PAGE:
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Your Habits Are Hurting Your Hearing

bad habits that harm hearing

We all have habits that we’d like to break, whether it’s an overindulgence in chocolate or fingernail biting. While some of our habits don’t really affect our lives, others can have serious impacts on our health. In fact, many of the most common negative habits can have a major impact on your hearing health. Here are a few:
Smoking
The research is pretty clear: smoking has a huge negative effect on our health. Smoking has been linked to everything from lung cancer to stroke and poor dental health, but did you know that it can also hurt your hearing?
While most of smoking’s negative health effects come from the innumerable chemicals and carcinogens in tobacco, nicotine is the main culprit in smoking’s effects on our ears. Nicotine actually restricts blood flow to our ears, which can cause long-term and irreversible damage to the delicate cells that we rely upon for our hearing abilities. Basically, the more you smoke, the more damage you do to your ears.
Additionally, smoking hurts the hearing health of your loved ones. In addition to harming your own hearing health, studies show that people exposed to second-hand smoke (especially adolescents) are almost twice as likely to develop low-frequency hearing loss than their peers in non-smoking households.
Vaping
Although the jury is still out on the overall negative health effects of vaping and e-cigarettes on the human body, any vaping fluid or e-juice that contains nicotine will have the same negative hearing health effects as smoking. If that wasn’t bad enough, e-juices contain hundreds of chemicals with as-of-yet unknown health impacts, one of which, propylene glycol, has been clearly linked to cases of sudden hearing loss.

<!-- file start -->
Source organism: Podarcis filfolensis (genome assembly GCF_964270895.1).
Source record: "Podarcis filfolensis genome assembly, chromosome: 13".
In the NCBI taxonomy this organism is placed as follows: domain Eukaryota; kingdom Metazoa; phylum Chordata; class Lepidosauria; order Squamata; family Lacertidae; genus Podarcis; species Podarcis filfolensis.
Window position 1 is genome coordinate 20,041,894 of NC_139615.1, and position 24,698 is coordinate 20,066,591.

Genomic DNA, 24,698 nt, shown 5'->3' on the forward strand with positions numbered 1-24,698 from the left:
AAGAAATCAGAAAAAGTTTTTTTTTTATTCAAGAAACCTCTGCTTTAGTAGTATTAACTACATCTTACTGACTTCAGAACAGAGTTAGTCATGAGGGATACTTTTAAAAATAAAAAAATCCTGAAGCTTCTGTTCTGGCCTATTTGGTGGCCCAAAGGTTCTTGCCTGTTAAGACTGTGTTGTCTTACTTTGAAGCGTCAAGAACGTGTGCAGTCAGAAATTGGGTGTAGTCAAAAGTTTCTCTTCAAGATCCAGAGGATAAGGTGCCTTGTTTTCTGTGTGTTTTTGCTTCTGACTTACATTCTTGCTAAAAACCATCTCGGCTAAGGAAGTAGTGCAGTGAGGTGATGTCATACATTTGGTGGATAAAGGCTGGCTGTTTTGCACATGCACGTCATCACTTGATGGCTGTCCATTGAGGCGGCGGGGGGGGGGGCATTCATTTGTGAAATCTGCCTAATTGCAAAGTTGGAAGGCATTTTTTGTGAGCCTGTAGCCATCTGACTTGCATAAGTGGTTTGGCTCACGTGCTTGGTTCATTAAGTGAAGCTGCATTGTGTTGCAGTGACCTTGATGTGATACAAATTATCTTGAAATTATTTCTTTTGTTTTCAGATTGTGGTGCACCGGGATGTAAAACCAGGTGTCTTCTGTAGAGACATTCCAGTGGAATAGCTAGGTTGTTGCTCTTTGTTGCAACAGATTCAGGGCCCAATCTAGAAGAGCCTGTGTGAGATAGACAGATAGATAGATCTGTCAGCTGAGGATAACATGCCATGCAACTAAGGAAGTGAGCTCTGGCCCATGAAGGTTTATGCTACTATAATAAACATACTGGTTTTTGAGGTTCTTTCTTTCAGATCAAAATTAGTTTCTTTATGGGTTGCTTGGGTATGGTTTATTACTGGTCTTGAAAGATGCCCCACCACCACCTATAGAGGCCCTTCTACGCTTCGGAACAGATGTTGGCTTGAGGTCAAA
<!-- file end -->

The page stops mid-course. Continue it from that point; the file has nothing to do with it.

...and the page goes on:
Binge Drinking
While moderate and responsible alcohol consumption can be part of a healthy lifestyle, binge drinking and consistent excessive drinking can do more than irreversibly damage your liver. Many of the leading health experts believe that drinking alcohol can affect your brain’s ability to interpret and understand sound.
When this happens, it’s believed that sounds at lower frequencies might create a toxic environment within the inner ear that can damage the all-important and sensitive hair cells of the cochlea. As a response, the central auditory cortex of the brain might actually shrink in binge drinkers, which means that the nerves responsible for our hearing abilities can be negatively impacted over time.
Poor Dental Hygiene
Forgetting to floss can do more than give you a cavity or two. In fact, while it might seem a bit weird to think that not brushing your teeth can hurt your hearing, when you allow your teeth and gums to become unhealthy, you allow bacteria to build up in your mouth.
Eventually, these bacteria can make it into your bloodstream, causing inflammation and a narrowing of the arteries, both of which result in poor circulation. Since adequate blood circulation is critical for healthy hearing, forgetting to floss and brush your teeth twice a day could be hurting your ears.
Letting Hearing Loss Go Untreated
All too often, people with signs and symptoms of hearing loss let it go untreated. Whether this is due to a lack of access to hearing healthcare, a dearth of financial resources, or an unwillingness to acknowledge one’s hearing difficulties, untreated hearing loss is a major concern.